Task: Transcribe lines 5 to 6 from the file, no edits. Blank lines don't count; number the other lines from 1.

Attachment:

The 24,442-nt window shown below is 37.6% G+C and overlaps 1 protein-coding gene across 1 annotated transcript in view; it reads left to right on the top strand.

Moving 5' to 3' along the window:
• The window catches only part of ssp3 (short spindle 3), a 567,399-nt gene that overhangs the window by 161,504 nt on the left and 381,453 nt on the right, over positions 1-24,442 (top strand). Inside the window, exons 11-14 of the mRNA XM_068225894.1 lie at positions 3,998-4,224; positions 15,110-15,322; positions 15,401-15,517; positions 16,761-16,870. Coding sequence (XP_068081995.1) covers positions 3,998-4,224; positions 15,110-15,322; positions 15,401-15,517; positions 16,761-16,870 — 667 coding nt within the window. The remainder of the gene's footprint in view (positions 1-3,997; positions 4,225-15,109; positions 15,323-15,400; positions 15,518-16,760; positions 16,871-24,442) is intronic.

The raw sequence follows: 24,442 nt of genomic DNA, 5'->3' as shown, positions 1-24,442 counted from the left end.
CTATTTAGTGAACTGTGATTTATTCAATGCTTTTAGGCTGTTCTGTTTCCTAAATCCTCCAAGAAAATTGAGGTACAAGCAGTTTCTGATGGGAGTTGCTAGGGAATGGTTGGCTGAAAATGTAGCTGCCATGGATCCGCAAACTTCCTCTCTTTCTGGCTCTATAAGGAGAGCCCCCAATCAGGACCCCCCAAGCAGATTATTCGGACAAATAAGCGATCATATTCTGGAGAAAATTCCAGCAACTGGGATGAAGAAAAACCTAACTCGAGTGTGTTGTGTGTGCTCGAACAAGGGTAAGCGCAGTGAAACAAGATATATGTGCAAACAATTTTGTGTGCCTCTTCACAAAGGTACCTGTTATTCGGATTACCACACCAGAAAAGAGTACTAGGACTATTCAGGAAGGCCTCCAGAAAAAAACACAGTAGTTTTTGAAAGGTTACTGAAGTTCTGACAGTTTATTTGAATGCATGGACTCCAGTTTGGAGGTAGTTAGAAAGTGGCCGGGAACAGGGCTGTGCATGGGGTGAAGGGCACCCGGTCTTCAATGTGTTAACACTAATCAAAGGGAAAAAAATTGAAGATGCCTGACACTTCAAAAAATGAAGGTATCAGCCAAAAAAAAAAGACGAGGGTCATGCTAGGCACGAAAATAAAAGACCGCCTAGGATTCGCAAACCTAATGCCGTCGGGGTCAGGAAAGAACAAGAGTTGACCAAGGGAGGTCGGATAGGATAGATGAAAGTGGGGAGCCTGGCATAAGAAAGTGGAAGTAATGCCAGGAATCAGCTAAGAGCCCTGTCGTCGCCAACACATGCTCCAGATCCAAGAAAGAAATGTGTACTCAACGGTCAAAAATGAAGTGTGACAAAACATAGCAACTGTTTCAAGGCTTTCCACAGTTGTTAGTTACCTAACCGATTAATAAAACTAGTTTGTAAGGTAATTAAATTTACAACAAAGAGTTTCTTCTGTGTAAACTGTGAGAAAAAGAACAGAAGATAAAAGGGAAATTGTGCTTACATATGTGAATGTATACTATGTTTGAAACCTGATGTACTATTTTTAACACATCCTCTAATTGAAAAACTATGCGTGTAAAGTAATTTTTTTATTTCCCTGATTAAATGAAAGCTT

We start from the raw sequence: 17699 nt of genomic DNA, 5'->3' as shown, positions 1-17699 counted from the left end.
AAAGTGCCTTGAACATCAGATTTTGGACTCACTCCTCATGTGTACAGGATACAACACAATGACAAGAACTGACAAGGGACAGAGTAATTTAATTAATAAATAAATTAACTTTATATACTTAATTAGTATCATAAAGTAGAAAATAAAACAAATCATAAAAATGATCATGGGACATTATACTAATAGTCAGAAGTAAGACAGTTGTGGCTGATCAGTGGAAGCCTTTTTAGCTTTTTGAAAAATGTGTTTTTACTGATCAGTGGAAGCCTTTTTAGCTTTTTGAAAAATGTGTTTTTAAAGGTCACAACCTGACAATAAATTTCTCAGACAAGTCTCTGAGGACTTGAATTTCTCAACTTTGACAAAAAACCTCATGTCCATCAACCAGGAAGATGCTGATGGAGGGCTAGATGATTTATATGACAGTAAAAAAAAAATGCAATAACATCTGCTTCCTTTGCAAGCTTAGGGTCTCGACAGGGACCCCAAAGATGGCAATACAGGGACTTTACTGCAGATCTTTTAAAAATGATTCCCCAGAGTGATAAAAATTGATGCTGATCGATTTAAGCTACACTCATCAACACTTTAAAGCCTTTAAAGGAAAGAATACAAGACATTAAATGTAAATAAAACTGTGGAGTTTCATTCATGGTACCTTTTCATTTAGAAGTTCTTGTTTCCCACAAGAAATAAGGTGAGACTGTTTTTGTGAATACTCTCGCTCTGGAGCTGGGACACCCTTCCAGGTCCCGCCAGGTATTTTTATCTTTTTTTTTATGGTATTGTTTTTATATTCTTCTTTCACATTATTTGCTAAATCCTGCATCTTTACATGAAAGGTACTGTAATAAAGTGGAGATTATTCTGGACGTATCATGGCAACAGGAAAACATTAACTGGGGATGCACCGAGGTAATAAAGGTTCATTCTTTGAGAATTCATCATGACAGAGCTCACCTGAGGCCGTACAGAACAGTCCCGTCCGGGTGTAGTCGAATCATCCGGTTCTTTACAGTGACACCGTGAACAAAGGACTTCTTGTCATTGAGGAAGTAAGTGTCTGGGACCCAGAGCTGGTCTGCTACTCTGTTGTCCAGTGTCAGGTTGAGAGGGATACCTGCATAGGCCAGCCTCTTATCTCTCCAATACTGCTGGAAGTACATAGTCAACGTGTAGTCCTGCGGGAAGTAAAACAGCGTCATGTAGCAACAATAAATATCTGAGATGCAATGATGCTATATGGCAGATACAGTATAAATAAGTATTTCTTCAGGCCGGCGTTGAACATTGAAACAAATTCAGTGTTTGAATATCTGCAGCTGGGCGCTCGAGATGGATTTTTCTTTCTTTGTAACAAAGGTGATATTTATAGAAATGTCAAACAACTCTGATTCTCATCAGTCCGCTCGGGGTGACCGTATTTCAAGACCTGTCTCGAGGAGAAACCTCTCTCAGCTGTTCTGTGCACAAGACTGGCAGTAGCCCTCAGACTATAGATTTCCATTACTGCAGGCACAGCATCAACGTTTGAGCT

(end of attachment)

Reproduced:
CTATTTAGTGAACTGTGATTTATTCAATGCTTTTAGGCTGTTCTGTTTCCTAAATCCTCCAAGAAAATTGAGGTACAAGCAGTTTCTGATGGGAGTTGCTAGGGAATGGTTGGCTGAAAATGTAGCTGCCATGGATCCGCAAACTTCCTCTCTTTCTGGCTCTATAAGGAGAGCCCCCAATCAGGACCCCCCAAGCAGATTATTCGGACAAATAAGCGATCATATTCTGGAGAAAATTCCAGCAACTGGGATGAAGAAAAACCTAACTCGAGTGTGTTGTGTGTGCTCGAACAAGGGTAAGCGCAGTGAAACAAGATATATGTGCAAACAATTTTGTGTGCCTCTTCACAAAGGTACCTGTTATTCGGATTACCACACCAGAAAAGAGTACTAGGACTATTCAGGAAGGCCTCCAGAAAAAAACACAGTAGTTTTTGAAAGGTTACTGAAGTTCTGACAGTTTATTTGAATGCATGGACTCCAGTTTGGAGGTAGTTAGAAAGTGGCCGGGAACAGGGCTGTGCATGGGGTGAAGGGCACCCGGTCTTCAATGTGTTAACACTAATCAAAGGGAAAAAAATTGAAGATGCCTGACACTTCAAAAAATGAAGGTATCAGCCAAAAAAAAAAGACGAGGGTCATGCTAGGCACGAAAATAAAAGACCGCCTAGGATTCGCAAACCTAATGCCGTCGGGGTCAGGAAAGAACAAGAGTTGACCAAGGGAGGTCGGATAGGATAGATGAAAGTGGGGAGCCTGGCATAAGAAAGTGGAAGTAATGCCAGGAATCAGCTAAGAGCCCTGTCGTCGCCAACACATGCTCCAGATCCAAGAAAGAAATGTGTACTCAACGGTCAAAAATGAAGTGTGACAAAACATAGCAACTGTTTCAAGGCTTTCCACAGTTGTTAGTTACCTAACCGATTAATAAAACTAGTTTGTAAGGTAATTAAATTTACAACAAAGAGTTTCTTCTGTGTAAACTGTGAGAAAAAGAACAGAAGATAAAAGGGAAATTGTGCTTACATATGTGAATGTATACTATGTTTGAAACCTGATGTACTATTTTTAACACATCCTCTAATTGAAAAACTATGCGTGTAAAGTAATTTTTTTATTTCCCTGATTAAATGAAAGCTT

We start from the raw sequence: 17699 nt of genomic DNA, 5'->3' as shown, positions 1-17699 counted from the left end.